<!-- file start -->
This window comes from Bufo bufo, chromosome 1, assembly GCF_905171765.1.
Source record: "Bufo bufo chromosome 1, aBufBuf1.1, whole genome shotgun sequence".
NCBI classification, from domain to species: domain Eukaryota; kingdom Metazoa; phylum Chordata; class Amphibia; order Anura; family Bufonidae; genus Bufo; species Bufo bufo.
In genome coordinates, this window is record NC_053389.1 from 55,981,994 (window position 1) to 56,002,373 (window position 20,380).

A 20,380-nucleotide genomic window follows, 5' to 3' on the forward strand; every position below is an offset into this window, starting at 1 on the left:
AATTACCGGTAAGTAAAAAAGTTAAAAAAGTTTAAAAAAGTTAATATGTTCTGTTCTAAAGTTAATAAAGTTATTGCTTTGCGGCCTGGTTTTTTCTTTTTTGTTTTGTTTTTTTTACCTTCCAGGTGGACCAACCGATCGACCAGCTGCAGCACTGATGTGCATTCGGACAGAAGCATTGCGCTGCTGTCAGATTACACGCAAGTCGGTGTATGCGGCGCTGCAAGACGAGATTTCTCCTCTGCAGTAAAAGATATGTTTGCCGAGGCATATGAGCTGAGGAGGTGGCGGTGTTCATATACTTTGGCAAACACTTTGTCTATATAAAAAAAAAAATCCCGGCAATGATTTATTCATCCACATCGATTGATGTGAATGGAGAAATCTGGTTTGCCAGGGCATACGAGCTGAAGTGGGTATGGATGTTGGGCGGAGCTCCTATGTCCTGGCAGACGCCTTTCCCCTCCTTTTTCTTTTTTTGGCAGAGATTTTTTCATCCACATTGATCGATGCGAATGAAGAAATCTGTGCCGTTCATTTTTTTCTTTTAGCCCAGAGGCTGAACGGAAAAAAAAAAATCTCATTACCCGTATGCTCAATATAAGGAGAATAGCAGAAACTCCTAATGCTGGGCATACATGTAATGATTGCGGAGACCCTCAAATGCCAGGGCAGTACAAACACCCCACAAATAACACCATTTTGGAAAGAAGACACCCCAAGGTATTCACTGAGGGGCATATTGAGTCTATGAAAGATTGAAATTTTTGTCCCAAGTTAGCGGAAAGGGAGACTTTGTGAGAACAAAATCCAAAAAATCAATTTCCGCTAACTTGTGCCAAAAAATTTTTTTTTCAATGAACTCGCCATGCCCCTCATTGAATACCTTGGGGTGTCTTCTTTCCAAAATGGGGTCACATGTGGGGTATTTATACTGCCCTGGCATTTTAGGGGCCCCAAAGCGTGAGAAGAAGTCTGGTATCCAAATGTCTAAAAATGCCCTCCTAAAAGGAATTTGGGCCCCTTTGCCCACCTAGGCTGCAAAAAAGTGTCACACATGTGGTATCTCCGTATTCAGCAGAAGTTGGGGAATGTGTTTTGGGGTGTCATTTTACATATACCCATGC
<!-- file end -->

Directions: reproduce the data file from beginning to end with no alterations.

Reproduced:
This window comes from Bufo bufo, chromosome 1, assembly GCF_905171765.1.
Source record: "Bufo bufo chromosome 1, aBufBuf1.1, whole genome shotgun sequence".
NCBI classification, from domain to species: domain Eukaryota; kingdom Metazoa; phylum Chordata; class Amphibia; order Anura; family Bufonidae; genus Bufo; species Bufo bufo.
In genome coordinates, this window is record NC_053389.1 from 55,981,994 (window position 1) to 56,002,373 (window position 20,380).

A 20,380-nucleotide genomic window follows, 5' to 3' on the forward strand; every position below is an offset into this window, starting at 1 on the left:
AATTACCGGTAAGTAAAAAAGTTAAAAAAGTTTAAAAAAGTTAATATGTTCTGTTCTAAAGTTAATAAAGTTATTGCTTTGCGGCCTGGTTTTTTCTTTTTTGTTTTGTTTTTTTTACCTTCCAGGTGGACCAACCGATCGACCAGCTGCAGCACTGATGTGCATTCGGACAGAAGCATTGCGCTGCTGTCAGATTACACGCAAGTCGGTGTATGCGGCGCTGCAAGACGAGATTTCTCCTCTGCAGTAAAAGATATGTTTGCCGAGGCATATGAGCTGAGGAGGTGGCGGTGTTCATATACTTTGGCAAACACTTTGTCTATATAAAAAAAAAAATCCCGGCAATGATTTATTCATCCACATCGATTGATGTGAATGGAGAAATCTGGTTTGCCAGGGCATACGAGCTGAAGTGGGTATGGATGTTGGGCGGAGCTCCTATGTCCTGGCAGACGCCTTTCCCCTCCTTTTTCTTTTTTTGGCAGAGATTTTTTCATCCACATTGATCGATGCGAATGAAGAAATCTGTGCCGTTCATTTTTTTCTTTTAGCCCAGAGGCTGAACGGAAAAAAAAAAATCTCATTACCCGTATGCTCAATATAAGGAGAATAGCAGAAACTCCTAATGCTGGGCATACATGTAATGATTGCGGAGACCCTCAAATGCCAGGGCAGTACAAACACCCCACAAATAACACCATTTTGGAAAGAAGACACCCCAAGGTATTCACTGAGGGGCATATTGAGTCTATGAAAGATTGAAATTTTTGTCCCAAGTTAGCGGAAAGGGAGACTTTGTGAGAACAAAATCCAAAAAATCAATTTCCGCTAACTTGTGCCAAAAAATTTTTTTTTCAATGAACTCGCCATGCCCCTCATTGAATACCTTGGGGTGTCTTCTTTCCAAAATGGGGTCACATGTGGGGTATTTATACTGCCCTGGCATTTTAGGGGCCCCAAAGCGTGAGAAGAAGTCTGGTATCCAAATGTCTAAAAATGCCCTCCTAAAAGGAATTTGGGCCCCTTTGCCCACCTAGGCTGCAAAAAAGTGTCACACATGTGGTATCTCCGTATTCAGCAGAAGTTGGGGAATGTGTTTTGGGGTGTCATTTTACATATACCCATGC